January 2019 New Books

2019 Jan new books

In January 2019, the Law Library added the following new titles to the collection to support the research and curricular needs of our faculty and students.


  1. Victoria Sutton, The Court Martial of Apache Kid Based on the Original Transcript (2018).
  2. James Nesci, How to Beat a DUI (2008).


  1. Robert Henson, The Thinking Person’s Guide to Climate Change (2014).


  1. David A. Schwartz, Julienne Ngoundoung Anoko, and Sharon A. Abramowitz, eds., Pregnant in the Time of Ebola: Women and Their Children in the 2013-2015 West African Epidemic (2019).


  1. Mascha Fedorova and Willen-Jan van der Wolf, eds., The United Nations and the Protection of the Rights of Women (2005).


  1. Brandon K. West, Kimberly D. Hoffman, and Michelle Costello, eds., Creative Instructional Design: Practical Application for Librarians (2017).
  2. Sean Cordes, Instruction Design Essentials: A Practical Guide for Librarians (2018).
  3. Kevin Michael Klipfel and Dani Brecher Cook, Learner-Centered Pedagogy: Principles and Practice (2017).


  1. Deborah Calloway, Becoming a Joyful Lawyer: Contemplative Training in Non-Distraction, Empathy, and Emotional Wisdom (2012).
  2. Martin E.P. Seligman, Flourish: A Visionary New Understanding of Happiness and Well-Being (2013).
  3. Brene Brown, I Thought it was Just Me (but it isn’t): Making the Journey from “What will people think?” to “I am enough.” (2008).
  4. Melody Beattie, The New Codependency: Help and Guidance for Today’s Generation (2010).
  5. Brene Brown, Rising Strong: How the Ability to Reset Transforms the Way We Live, Love, Parent, and Lead, (2017).


  1. Michael Neff, Premises Liability: A Guide to Success (2017).


  1. David R. Bossart, et.al., Winning Case Preparation: Understanding Jury Bias (2018).

All of these books are available from the Law Library.  If you would like to check out any of these titles, please contact the circulation desk at either 806-742-3957 or circulation.law@ttu.edu.  Library staff will be able to assist in locating and checking out any of these items.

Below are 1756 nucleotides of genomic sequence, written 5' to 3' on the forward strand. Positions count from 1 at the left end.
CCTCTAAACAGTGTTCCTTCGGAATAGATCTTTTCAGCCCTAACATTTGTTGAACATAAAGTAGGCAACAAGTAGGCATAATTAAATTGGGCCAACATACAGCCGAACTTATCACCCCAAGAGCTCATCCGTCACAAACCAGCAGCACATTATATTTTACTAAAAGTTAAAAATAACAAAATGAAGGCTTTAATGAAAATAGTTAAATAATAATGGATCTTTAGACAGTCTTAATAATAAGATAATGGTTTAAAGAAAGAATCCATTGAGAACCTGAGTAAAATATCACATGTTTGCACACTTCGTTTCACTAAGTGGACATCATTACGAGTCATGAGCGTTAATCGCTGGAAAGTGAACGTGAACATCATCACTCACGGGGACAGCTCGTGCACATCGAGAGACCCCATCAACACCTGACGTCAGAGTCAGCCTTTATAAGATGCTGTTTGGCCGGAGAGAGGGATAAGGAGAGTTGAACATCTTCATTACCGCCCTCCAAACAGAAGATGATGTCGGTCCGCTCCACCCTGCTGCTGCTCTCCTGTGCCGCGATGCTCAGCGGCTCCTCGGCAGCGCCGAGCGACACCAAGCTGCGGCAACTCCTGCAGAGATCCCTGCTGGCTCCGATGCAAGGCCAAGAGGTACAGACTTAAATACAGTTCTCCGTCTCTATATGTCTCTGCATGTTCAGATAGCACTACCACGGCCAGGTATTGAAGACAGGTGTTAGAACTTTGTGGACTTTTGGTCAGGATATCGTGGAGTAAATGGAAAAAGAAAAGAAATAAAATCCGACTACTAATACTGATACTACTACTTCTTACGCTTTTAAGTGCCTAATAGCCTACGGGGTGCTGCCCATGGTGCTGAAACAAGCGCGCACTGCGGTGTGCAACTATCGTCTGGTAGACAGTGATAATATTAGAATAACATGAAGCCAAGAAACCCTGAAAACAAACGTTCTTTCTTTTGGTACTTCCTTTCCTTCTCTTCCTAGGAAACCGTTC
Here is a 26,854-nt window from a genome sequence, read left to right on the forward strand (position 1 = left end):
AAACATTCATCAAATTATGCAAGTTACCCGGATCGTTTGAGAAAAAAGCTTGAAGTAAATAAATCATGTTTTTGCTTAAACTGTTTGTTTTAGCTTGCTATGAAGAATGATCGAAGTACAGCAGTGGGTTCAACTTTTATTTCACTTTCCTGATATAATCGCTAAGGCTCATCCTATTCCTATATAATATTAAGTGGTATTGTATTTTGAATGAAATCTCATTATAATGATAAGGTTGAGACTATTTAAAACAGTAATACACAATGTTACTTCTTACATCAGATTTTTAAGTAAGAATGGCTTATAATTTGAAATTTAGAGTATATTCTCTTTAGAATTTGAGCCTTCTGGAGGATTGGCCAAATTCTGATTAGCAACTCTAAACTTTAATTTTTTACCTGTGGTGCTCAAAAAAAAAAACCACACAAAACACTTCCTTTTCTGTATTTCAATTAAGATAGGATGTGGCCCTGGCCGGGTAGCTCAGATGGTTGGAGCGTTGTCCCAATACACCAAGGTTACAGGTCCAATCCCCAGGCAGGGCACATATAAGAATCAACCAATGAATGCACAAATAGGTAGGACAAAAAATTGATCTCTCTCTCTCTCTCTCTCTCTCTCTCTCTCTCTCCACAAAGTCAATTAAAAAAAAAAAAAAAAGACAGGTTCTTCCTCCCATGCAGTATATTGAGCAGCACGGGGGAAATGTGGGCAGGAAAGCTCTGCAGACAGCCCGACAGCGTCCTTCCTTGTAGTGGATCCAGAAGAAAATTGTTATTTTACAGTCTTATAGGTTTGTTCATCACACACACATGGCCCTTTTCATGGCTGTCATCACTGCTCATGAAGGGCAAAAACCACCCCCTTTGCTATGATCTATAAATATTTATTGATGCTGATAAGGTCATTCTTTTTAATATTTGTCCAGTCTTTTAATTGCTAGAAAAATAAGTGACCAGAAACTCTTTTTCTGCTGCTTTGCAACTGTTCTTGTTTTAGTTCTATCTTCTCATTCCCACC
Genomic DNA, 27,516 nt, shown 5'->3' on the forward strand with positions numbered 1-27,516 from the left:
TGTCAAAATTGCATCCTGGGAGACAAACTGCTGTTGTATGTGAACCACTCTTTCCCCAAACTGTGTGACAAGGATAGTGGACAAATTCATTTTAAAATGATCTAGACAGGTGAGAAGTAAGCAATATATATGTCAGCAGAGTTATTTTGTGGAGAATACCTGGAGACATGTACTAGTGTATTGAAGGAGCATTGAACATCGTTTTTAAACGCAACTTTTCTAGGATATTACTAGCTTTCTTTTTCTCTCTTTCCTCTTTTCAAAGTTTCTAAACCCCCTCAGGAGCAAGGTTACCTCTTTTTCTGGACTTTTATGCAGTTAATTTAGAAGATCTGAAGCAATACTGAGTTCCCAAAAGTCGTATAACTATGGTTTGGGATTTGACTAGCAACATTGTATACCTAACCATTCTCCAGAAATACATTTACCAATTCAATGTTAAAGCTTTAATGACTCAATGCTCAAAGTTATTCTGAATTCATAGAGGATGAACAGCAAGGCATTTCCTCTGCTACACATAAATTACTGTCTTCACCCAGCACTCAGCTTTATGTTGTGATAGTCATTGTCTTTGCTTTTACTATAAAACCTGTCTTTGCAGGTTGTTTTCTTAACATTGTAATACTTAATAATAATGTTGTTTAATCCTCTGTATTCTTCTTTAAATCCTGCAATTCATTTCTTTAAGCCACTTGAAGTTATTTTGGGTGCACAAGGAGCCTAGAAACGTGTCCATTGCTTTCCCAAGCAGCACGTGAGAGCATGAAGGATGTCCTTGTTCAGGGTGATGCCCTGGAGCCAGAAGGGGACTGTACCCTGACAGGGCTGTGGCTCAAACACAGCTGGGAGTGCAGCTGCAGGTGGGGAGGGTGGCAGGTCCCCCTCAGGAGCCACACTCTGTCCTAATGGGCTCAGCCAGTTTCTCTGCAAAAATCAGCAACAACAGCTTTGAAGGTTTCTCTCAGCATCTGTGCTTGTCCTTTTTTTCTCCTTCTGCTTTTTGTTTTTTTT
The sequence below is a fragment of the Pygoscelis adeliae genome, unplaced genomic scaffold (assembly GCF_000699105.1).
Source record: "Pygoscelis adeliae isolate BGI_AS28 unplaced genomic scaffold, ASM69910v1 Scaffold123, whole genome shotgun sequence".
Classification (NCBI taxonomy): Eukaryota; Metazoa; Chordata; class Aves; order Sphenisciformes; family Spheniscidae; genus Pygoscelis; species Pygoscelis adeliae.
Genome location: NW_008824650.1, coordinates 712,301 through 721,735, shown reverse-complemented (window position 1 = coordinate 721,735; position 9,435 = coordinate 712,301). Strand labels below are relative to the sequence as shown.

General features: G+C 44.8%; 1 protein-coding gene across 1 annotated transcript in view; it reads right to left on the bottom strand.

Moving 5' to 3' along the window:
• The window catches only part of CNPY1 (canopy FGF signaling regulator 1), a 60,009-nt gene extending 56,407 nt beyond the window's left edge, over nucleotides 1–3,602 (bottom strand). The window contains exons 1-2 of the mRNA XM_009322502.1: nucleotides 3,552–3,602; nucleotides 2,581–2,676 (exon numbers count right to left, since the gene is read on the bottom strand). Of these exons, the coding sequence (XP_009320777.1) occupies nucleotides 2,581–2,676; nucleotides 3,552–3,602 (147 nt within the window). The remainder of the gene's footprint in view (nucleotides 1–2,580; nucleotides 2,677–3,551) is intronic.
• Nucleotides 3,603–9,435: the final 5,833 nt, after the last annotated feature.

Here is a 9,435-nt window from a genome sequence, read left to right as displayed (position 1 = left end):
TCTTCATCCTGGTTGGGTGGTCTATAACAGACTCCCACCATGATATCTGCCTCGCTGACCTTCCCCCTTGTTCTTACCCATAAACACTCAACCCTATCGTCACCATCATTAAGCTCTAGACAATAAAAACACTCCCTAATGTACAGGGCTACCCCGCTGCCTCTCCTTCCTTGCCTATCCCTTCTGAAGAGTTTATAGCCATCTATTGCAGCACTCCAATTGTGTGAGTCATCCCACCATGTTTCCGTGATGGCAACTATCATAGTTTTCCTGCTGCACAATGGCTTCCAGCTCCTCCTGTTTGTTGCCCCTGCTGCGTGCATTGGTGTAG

January 2019 Law Faculty Publications & News

Throughout the month of January, the Law Library received alerts for full-time TTU Law Faculty publications and news. Below is a compilation of those daily alerts for January 1 to January 31, 2019.

Books & Treatises


2. GERRY W. BEYER, TEXAS LAW OF WILLS (9 & 10 Tex. Prac.) (5th ed. 2019).


Book Chapters

1. Eric A. Chiappinelli, Jurisdiction over directors and officers in Delaware, IN RESEARCH HANDBOOK ON REPRESENTATIVE SHAREHOLDER LITIGATION (Sean Griffith ed., 2018).


1. Arnold H. Loewy, Religious Liberty Versus Rights of Others, 106 KY. L.J. 651 (2018).

2. Catherine Martin Christopher, Nevertheless She Persisted: Comparing Roe v. Wade‘s Two Oral Arguments, 49 SETON HALL L. REV. 307 (2019).

3. M. Alexander Pearl, Originalism and Indians, 93 TUL. L. REV. 269 (2018).

3. Gerry W. Beyer & Katherine V. Peters, Sign on the [Electronic] Dotted Line: The Rise of the Electronic Will, EST. PLAN. DEV. FOR TEX. PROF., Dec. 2018, at 1.

4. Jamie J. Baker, Keeping Up with New Legal Titles, 110:4 LAW LIBR. J. 550 (2018) (reviewing Safiya Umoja Noble, Algorithms of Oppression: How Search Engines Reinforce Racism (2018)).

5. Gerry W. Beyer, Estate Planning and Probate Law, 82 TEX. B.J. 34 (2019).

6. Gerry W. Beyer (ed.), Keeping Current—Probate, PROB. & PROP., Jan./Feb. 2018, at 28-31.

7. Gerry W. Beyer, Potpourri, 57-1 REPTL Reporter 3 (2019).

8. Gerry W. Beyer, Intestacy, Wills, Estate Administration, and Trusts Update, 57-1 REPTL Reporter 4 (2019).


1. Prof. Baker’s article Beyond the Information Age: The Duty of Technology Competence in the Algorithmic Society is cited extensively throughout the following article: Drew Simshaw, Ethical Issues in Robo-Lawyering: The Need for Guidance on Developing and Using Artificial Intelligence in the Practice of Law, 70 HASTINGS L.J. 173 (2018).